Anonymous asked: Is getting a tattoo on the inner bicep painful?
DUNNO ANON YOU TELL ME
nice pose there guy
No. I mean yes, in that all tattoos are like thousands of cat scratches on the delicate organ of skin, but the inner arm is not bad. Can be more prone to swelling than other areas, tho
I got an email this morning from VISIONEERS
For every hit, there has to be a sequel. The Great Tumblr Book Search is back and the search for the next big humor book is on!
Last year, Chronicle Books partnered with Tumblr on the first-annual Great Tumblr Book Search. The winning Tumblr was Sh*t Rough Drafts by Paul Laudiero. Chronicle offered Laudiero a publishing contract and now Sh*t Rough Drafts the book is coming to a bookstore near you on April 15th. And YOU could be next!
How to Enter:
Use Tumblr to explain your humor book idea. Then our editors will judge the entries and choose a grand-prize winner whose idea will be considered for publication. You may use an existing Tumblr or create a new Tumblr to illustrate your book idea. Just make us laugh!
To enter, tag a post “TumblrBookSearch” and include:
1) The title of your humor book
2) A written synopsis of your idea (200 words or less)
3) Examples of the book’s concept (can be photos, animated gifs, artwork, video, text, or any media supported by Tumblr)
Then, hop over here to give us your basic contact information and the link to your post.
1 Grand Prize:
- Book idea considered for publication
- $300 of Chronicle books
- Feedback session with a Chronicle Books editor
- $100 of Chronicle books
- Written critique from Chronicle Books editors
Questions? Email email@example.com
It’s that time again kids!
Start something new in Iowa with tonight’s free workshop. If you’ve already started and are stuck, come down and ask questions. If you don’t know where to start, come down and ask questions. I have a brain crammed FULL of junk about Des Moines, event logistics, and project planning. Use me.
"Before Sunrise" (1995)
The best thing my trauma taught me was that I can’t spend my life fearing trauma.
Wrist, Hand & Finger Stretching Routine. For those tired artsy hands! When it already hurts to draw (or write), we should stop for a moment and then stretch + rest our hands.
I’m gonna take a break and do this for a moment.
Very good for artists to do regularly. Doing these exercises regularly helps prevent long term issues like arthritis and carpal tunnel.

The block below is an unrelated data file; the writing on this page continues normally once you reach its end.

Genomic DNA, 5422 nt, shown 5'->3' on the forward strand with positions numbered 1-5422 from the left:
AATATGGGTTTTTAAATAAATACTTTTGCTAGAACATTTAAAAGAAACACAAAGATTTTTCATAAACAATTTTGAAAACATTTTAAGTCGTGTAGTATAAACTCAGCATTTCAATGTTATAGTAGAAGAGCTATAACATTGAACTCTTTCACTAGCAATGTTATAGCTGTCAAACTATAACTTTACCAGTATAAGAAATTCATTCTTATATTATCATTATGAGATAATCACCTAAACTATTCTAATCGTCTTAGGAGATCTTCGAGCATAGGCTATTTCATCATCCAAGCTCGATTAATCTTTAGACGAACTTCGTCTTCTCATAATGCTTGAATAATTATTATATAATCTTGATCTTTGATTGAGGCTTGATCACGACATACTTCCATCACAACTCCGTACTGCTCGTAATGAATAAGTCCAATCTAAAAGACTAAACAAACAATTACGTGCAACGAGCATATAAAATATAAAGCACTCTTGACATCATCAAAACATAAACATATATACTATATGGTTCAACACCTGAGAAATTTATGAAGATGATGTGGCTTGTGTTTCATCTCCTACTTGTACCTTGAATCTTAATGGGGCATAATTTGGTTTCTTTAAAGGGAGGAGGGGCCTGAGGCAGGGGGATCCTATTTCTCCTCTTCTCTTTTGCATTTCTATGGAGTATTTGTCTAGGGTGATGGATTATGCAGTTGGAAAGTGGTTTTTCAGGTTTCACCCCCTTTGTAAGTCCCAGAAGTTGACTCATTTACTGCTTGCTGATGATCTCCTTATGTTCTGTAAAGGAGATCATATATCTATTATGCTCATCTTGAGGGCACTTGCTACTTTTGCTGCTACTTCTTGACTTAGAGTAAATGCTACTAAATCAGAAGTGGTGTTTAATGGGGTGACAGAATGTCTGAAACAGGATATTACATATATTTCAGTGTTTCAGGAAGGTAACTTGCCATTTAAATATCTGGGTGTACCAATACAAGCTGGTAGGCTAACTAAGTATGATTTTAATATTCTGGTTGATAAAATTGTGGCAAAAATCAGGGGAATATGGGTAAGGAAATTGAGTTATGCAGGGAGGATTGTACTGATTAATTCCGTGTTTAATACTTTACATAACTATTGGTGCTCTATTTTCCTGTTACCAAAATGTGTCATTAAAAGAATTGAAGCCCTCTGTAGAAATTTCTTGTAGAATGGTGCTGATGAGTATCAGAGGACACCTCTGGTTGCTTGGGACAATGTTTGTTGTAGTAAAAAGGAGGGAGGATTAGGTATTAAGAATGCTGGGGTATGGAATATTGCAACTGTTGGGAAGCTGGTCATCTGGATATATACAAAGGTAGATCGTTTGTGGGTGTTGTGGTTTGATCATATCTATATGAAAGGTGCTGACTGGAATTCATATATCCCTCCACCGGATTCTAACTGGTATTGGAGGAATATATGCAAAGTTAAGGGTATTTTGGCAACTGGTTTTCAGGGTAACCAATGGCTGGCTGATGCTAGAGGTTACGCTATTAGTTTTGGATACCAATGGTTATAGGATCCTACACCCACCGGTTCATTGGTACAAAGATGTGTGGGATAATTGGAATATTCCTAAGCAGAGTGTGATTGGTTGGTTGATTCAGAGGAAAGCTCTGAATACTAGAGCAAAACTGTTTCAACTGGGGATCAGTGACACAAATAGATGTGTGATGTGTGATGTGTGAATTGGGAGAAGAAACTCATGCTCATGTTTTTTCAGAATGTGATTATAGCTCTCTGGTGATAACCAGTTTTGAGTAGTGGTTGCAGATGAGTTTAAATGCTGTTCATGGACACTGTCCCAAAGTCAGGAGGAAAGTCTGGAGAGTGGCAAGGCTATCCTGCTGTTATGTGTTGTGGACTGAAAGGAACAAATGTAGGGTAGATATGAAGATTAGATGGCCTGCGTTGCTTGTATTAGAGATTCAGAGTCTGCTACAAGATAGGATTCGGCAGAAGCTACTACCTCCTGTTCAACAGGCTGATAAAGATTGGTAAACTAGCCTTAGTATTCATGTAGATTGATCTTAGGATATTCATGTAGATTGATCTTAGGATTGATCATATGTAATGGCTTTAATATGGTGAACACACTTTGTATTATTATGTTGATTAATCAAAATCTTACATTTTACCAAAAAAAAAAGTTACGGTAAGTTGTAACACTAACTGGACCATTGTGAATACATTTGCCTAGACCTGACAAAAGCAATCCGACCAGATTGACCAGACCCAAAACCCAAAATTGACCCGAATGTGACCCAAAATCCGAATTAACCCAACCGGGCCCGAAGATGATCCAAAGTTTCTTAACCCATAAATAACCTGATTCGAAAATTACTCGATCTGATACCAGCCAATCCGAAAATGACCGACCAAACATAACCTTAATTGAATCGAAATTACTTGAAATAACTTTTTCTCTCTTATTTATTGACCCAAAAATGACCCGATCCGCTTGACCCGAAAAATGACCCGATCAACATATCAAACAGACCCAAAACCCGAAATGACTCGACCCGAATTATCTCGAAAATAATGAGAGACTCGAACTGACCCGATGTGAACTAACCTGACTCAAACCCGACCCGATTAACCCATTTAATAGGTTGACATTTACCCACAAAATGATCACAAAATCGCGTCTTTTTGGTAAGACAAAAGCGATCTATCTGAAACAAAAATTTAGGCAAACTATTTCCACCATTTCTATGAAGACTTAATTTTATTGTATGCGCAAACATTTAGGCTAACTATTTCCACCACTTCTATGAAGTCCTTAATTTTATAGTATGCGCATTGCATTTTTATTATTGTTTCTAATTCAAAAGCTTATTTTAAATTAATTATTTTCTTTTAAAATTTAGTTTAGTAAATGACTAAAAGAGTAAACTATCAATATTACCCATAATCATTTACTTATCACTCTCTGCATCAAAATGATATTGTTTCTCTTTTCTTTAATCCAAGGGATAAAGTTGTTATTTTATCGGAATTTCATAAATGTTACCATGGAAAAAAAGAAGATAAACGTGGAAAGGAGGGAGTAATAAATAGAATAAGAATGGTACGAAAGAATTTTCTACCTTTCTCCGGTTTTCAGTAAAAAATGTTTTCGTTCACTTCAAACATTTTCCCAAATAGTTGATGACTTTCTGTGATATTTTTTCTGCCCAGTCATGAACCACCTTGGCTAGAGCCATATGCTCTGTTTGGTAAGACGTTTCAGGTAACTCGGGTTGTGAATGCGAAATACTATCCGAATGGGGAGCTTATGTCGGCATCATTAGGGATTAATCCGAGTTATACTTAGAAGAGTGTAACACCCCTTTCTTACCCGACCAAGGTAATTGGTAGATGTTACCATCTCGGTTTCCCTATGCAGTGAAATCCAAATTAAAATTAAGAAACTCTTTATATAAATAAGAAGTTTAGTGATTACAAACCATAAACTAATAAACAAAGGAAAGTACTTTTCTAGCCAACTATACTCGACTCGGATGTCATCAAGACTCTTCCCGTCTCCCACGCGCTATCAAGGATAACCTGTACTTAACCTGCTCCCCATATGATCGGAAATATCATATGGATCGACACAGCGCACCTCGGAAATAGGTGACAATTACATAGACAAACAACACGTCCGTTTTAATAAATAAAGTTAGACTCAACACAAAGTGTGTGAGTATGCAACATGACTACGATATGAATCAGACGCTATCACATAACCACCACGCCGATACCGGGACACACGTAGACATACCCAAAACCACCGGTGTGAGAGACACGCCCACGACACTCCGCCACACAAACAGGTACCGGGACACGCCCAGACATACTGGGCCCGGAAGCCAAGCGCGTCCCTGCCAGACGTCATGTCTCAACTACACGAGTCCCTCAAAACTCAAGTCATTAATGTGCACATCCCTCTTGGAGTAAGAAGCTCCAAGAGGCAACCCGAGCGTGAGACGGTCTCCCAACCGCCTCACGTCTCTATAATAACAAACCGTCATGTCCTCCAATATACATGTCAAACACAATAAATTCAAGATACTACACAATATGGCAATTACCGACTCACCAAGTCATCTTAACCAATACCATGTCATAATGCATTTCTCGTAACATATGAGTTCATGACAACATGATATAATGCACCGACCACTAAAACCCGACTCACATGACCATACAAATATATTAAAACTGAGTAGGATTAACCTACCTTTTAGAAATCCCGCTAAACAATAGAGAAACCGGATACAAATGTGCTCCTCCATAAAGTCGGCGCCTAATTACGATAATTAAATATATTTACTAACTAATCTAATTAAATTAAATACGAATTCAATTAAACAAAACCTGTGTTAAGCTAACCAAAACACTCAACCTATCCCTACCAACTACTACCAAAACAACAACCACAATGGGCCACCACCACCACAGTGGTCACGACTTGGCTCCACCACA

+1 to this
Okay. Now bed.
the Scared is scared
‘I asked a six year old what my movie should be about, and this is what he told me.’
(go watch this NOW)
I cannot handle this
Whoa. The MLA has officially devised a standard format to cite tweets in an academic paper. Sign of the times.
ebooks, Horse. (horse_ebooks). “Leg Butt” 18 Nov 2011, 12:38 PM. Tweet.
Please join us in our 10th and final year of celebrating women in the arts. All artists wishing to participate must submit an application on or before February 24, 2014.
Open to women artists, musicians, performers, dancers, writers, actors, designers, and innovators.
some-nights-in-the-tardis asked: my best friend criticizes me whenever I walk out of art class with dirty hands and some tiny bits of paint on my face or clothes. He says I get super dirty. How do I explain to him that compared to real artists I'm the cleanest person in the world.
Just tell him that you’re an artist, you can’t be expected to stay clean 24/7, especially if you’re working. And if he says anything, just be like, c’mon man, you wanna go? You wanna start something? Wanna get rowdy? Gonna get a little unruly get it fired up in a hurry wanna get dirrty? It’s about time that I came to start the party sweat dripping over my body dancing getting just a little naughty wanna get dirrty it’s about time for my arrival
It’s pretty easy, especially if you haven’t written in a while, to lose how “you write”. People generally develop styles or ways of writing that they use for fiction that are generally very different from how they write academic papers. This is by necessity: academic papers are by…